Dec 232012
 

Christian has pushed Ana into scene in the playroom when she’d rather stop and talk about their relationship. Ana finally safewords, asserting herself in the only way Christian is likely to heed.

“Red,” I whimper. “Red. Red.” The tears course down my face.
He stills. “No!” He gasps, stunned. “Jesus Christ, no.”
He moves quickly, unclipping my hands, clasping me around my waist and leaning down to unclip my ankles, while I put my head in my hands and weep.
“No, no, no. Ana, please. No.”

This is, I think, the second time a BDSM scene between these two people in this room has ended with her in tears. Add to that the possible rape back in book 1, which also ended with her in tears. I bet if you tabulated all the BDSM scenes, or sex scenes, and calculated how many left Ana crying, it would be an unacceptable average.

Picking me up, he moves to the bed, sitting down and cradling me in his lap while I sob inconsolably. I’m overwhelmed . . . my body wound up to breaking point, my mind a blank, and my emotions scattered to the wind. He reaches behind him, drags the satin sheet off the four-poster bed, and drapes it around me.

At least Christian does basic aftercare at this moment.

Turning my face into his neck, I continue to cry, and it’s a cathartic release.
So much has happened over the last few days—fires in computer rooms, car chases, careers planned out for me, slutty architects, armed lunatics in the apartment, arguments, his anger—and Christian has been away. I hate Christian going away . . . I use the corner of the sheet to wipe my nose and gradually become aware that the clinical tones of Bach are still echoing around the room.

“Slutty architects” aside, Ana has understandably felt overwhelmed and stressed out about everything that has happened lately, and Christian has alternated between ignoring her and making demands of her. He hasn’t supported her at all.

I should also mention at this point that when one player safewords, it isn’t necessarily anybody’s fault. A dominant can do everything right and something unpredictable can still happen to the bottom that makes them want to stop the scene: a muscle cramp, a spoken word that sets off an emotional reaction, just not being into it right then, etc. The partner who didn’t safeword is obligated, in my opinion, to look after and support the partner who did safeword, but they needn’t feel guilty.

In this case, Christian should apologize for shoving Ana into this. It’s good that he listened to her safeword, but he should have stopped and listened to her long before they got to this point.

“Why did you do that?” My voice is barely audible as I try to process my scrambled thoughts and feelings.
He shakes his head sadly and closes his eyes. “I got lost in the moment,” he says unconvincingly.
I frown at him, and he sighs. “Ana, orgasm denial is a standard tool in—You never—” He stops. I shift in his lap, and he winces.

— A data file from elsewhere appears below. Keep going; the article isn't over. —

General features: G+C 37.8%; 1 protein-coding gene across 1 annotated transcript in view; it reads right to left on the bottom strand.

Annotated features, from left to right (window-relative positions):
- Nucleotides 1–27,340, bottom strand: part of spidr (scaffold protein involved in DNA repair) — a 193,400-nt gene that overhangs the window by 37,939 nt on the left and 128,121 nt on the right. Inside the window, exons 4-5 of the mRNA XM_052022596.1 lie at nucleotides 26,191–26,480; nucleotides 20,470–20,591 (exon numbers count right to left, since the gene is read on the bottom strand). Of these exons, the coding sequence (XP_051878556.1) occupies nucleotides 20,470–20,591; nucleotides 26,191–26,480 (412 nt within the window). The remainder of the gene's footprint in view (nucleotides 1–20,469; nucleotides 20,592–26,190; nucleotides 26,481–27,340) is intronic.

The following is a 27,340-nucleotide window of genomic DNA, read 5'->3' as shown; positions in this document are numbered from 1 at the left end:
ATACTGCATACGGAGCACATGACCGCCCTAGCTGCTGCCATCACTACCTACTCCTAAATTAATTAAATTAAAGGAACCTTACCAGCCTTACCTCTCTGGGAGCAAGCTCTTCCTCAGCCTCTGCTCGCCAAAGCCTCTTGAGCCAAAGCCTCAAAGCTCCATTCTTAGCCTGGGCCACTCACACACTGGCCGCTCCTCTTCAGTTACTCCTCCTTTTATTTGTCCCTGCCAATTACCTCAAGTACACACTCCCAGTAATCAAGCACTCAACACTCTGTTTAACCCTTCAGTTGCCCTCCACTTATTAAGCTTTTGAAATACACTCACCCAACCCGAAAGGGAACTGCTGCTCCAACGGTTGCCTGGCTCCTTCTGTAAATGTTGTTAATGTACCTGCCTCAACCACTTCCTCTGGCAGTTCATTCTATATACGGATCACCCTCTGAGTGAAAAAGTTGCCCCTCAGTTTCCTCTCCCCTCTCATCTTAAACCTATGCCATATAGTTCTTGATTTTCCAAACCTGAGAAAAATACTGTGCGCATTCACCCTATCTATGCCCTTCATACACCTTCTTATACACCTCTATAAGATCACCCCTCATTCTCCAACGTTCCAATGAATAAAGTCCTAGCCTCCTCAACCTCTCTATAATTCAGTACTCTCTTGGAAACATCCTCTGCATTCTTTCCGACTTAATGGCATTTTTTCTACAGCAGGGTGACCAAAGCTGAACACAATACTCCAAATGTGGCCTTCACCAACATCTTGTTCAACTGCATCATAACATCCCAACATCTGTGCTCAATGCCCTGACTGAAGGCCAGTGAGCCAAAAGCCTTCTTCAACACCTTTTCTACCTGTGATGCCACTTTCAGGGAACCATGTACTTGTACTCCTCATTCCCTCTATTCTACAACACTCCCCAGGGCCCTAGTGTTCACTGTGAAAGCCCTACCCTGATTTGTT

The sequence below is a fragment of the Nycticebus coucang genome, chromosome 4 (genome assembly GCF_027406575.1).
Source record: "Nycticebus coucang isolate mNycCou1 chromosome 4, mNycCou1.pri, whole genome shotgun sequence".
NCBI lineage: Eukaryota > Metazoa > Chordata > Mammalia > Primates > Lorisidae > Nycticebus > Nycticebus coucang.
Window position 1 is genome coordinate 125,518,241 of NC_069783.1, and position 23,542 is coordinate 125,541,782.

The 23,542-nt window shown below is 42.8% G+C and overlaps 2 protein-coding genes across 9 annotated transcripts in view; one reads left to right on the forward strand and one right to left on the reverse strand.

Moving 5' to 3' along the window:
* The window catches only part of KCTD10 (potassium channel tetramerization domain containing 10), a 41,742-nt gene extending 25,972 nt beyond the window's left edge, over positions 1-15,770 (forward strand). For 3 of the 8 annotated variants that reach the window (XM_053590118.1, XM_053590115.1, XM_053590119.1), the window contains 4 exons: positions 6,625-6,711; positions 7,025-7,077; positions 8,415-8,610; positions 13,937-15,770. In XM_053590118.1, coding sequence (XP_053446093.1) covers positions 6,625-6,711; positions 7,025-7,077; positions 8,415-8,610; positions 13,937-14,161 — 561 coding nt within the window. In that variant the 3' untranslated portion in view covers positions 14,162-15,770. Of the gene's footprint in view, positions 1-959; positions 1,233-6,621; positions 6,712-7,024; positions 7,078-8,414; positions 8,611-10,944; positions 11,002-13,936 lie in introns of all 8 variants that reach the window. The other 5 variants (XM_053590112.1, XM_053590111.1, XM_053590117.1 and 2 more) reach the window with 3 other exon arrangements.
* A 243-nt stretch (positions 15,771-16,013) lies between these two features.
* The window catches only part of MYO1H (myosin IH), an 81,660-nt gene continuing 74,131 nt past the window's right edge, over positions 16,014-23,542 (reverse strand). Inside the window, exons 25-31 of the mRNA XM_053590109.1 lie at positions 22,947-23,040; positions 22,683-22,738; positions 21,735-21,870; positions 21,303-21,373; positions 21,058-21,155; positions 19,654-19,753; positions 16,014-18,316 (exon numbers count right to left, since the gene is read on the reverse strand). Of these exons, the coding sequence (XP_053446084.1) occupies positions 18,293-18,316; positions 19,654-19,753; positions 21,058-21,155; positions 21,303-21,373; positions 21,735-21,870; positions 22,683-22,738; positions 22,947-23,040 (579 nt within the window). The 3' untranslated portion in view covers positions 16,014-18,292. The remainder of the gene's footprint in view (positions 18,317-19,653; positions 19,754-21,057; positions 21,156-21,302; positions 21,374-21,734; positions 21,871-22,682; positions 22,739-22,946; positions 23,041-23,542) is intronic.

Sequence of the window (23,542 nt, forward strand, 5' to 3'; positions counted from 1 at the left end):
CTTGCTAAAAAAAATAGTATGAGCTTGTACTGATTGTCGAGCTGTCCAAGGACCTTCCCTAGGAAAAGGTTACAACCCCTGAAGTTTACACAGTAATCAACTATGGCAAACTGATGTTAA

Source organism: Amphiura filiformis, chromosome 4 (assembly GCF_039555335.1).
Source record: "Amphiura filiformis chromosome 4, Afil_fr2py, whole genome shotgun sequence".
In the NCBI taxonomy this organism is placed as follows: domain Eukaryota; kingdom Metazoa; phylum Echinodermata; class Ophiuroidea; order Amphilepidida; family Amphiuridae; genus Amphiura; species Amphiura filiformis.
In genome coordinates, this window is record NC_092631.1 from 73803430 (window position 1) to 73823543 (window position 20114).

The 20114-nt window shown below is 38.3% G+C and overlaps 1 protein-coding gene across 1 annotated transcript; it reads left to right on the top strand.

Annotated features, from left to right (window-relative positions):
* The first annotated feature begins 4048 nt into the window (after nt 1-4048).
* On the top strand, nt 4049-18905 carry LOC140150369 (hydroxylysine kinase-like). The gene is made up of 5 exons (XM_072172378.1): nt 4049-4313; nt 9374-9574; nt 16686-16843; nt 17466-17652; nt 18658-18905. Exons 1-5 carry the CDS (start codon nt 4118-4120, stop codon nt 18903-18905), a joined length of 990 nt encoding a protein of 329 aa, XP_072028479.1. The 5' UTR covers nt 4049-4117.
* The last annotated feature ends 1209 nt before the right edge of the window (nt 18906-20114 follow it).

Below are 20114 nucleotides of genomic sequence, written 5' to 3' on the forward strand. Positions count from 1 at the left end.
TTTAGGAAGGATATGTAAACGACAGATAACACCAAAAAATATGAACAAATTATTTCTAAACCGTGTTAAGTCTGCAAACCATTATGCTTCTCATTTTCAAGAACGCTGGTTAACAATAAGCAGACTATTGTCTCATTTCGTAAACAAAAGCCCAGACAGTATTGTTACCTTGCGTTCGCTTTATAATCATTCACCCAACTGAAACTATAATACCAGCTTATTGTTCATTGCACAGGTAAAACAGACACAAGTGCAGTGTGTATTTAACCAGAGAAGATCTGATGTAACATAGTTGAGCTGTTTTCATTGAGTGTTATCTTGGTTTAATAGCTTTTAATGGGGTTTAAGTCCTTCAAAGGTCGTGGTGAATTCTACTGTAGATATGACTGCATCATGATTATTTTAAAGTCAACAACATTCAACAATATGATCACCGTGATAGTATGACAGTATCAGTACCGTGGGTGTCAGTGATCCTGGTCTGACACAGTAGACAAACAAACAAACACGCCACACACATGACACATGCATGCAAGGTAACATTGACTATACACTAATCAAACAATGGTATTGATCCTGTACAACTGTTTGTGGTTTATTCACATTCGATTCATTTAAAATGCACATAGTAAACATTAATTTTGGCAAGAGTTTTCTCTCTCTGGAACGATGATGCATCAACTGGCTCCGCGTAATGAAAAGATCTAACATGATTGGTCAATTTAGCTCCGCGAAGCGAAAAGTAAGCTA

A standard tool in what? It’s certainly a BDSM technique and if Christian is determined to punish Ana, there are worse ones he could have chosen. But still, he shouldn’t have been punishing her at all.

So much of what’s going on here wouldn’t happen if Ana just sat down and expressed what she wants in a BDSM scene, and in her relationship. But Christian is Mr. Alpha Male, Mr.  “Always Be Closing”, as required by the mainstream heterosexual romance formula and by consumer capitalism. He has to take “no” as a “maybe”, a “maybe” as a “convince me”, silence as “maybe”. If he didn’t, he wouldn’t be this ideal heterosexual male. FSOG isn’t a bestseller despite the abusive themes, but because of them.

I shake my head. I don’t want him to touch my breasts. He shifts so he’s looking down at me, and tentatively raising his hand, he strokes his fingers gently down my face. Tears pool in my eyes again. How can he be so callous one minute and so tender the next?

It’s called the Cycle of Abuse, Ana. It’s actually kind of creepy how these books think they’re playing out some drama of redemption, of beauty saving the beast, when it’s really just romanticizing a hideously dysfunctional and abusive relationship. It’s not “It could be read that way, subtextually.” That’s what it is, quite textually.

“You have to stop doing this,” I murmur.
His brow furrows.
“For a start, you only end up feeling shittier about yourself.”
He snorts. “That’s true,” he mutters. “I don’t like to see you like this.”
“And I don’t like feeling like this. You said on the Fair Lady  that you hadn’t married a submissive.”
“I know. I know.” His voice is soft and raw.
“Well stop treating me like one. I’m sorry I didn’t call you. I won’t be so selfish again. I know you worry about me.”

[…]

“I never promised to obey you, Christian,” I whisper.
“I know.”
“Deal with it, please. For both our sakes. And I will try and be more considerate of your . . . controlling tendencies.”

The question is, can/will he deal with it? We’re coming back to Twilight again, in which being with Bela means Edward has to control a constant urge to consume her, a paranormal romance version of the Mormon abstinence ideology.

And just when you’d think they could stop for a moment and breathe, they get to arguing again about Christian sharing information. He discloses some more details about Jack Hyde’s plan, such as how he got into the building, and that he was planning on kidnapping Ana, and he was even going to leave a note for Christian.

The big reveal at the end of this chapter is that Christian and Jack have some kind of connection because they’re both from Detroit. Millions of people have been born in Detroit, so that’s a bit of a stretch. (If EL James does an “Christian, I am your father” bit, I may give up on this thing entirely.)

Note that the focus is back on an external threat, instead of dealing with Christian and Ana’s issues.

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